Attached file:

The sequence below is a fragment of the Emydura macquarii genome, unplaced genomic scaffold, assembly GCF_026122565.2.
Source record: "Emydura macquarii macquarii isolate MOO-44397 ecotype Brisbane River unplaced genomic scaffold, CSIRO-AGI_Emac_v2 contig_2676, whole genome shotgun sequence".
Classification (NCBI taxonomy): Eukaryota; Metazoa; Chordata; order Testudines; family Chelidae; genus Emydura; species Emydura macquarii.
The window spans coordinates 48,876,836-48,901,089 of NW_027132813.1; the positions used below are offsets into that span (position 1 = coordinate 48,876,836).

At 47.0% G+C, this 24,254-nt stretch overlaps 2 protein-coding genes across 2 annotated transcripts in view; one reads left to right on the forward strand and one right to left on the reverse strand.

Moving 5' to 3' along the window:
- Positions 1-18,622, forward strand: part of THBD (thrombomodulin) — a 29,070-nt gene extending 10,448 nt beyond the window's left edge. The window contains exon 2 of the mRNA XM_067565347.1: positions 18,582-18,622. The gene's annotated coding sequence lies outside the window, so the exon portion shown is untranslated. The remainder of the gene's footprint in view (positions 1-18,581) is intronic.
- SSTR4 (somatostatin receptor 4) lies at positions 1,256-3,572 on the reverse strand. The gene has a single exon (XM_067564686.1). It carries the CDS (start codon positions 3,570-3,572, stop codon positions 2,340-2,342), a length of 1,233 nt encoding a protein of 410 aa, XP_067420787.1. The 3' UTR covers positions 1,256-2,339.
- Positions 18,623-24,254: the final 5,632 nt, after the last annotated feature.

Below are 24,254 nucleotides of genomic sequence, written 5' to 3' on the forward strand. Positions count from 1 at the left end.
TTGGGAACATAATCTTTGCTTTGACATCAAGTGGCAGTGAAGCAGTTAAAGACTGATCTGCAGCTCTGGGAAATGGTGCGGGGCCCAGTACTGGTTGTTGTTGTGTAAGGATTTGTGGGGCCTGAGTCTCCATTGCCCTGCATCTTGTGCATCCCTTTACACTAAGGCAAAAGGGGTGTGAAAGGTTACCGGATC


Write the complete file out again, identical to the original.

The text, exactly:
The sequence below is a fragment of the Emydura macquarii genome, unplaced genomic scaffold, assembly GCF_026122565.2.
Source record: "Emydura macquarii macquarii isolate MOO-44397 ecotype Brisbane River unplaced genomic scaffold, CSIRO-AGI_Emac_v2 contig_2676, whole genome shotgun sequence".
Classification (NCBI taxonomy): Eukaryota; Metazoa; Chordata; order Testudines; family Chelidae; genus Emydura; species Emydura macquarii.
The window spans coordinates 48,876,836-48,901,089 of NW_027132813.1; the positions used below are offsets into that span (position 1 = coordinate 48,876,836).

At 47.0% G+C, this 24,254-nt stretch overlaps 2 protein-coding genes across 2 annotated transcripts in view; one reads left to right on the forward strand and one right to left on the reverse strand.

Moving 5' to 3' along the window:
- Positions 1-18,622, forward strand: part of THBD (thrombomodulin) — a 29,070-nt gene extending 10,448 nt beyond the window's left edge. The window contains exon 2 of the mRNA XM_067565347.1: positions 18,582-18,622. The gene's annotated coding sequence lies outside the window, so the exon portion shown is untranslated. The remainder of the gene's footprint in view (positions 1-18,581) is intronic.
- SSTR4 (somatostatin receptor 4) lies at positions 1,256-3,572 on the reverse strand. The gene has a single exon (XM_067564686.1). It carries the CDS (start codon positions 3,570-3,572, stop codon positions 2,340-2,342), a length of 1,233 nt encoding a protein of 410 aa, XP_067420787.1. The 3' UTR covers positions 1,256-2,339.
- Positions 18,623-24,254: the final 5,632 nt, after the last annotated feature.

Below are 24,254 nucleotides of genomic sequence, written 5' to 3' on the forward strand. Positions count from 1 at the left end.
TTGGGAACATAATCTTTGCTTTGACATCAAGTGGCAGTGAAGCAGTTAAAGACTGATCTGCAGCTCTGGGAAATGGTGCGGGGCCCAGTACTGGTTGTTGTTGTGTAAGGATTTGTGGGGCCTGAGTCTCCATTGCCCTGCATCTTGTGCATCCCTTTACACTAAGGCAAAAGGGGTGTGAAAGGTTACCGGATC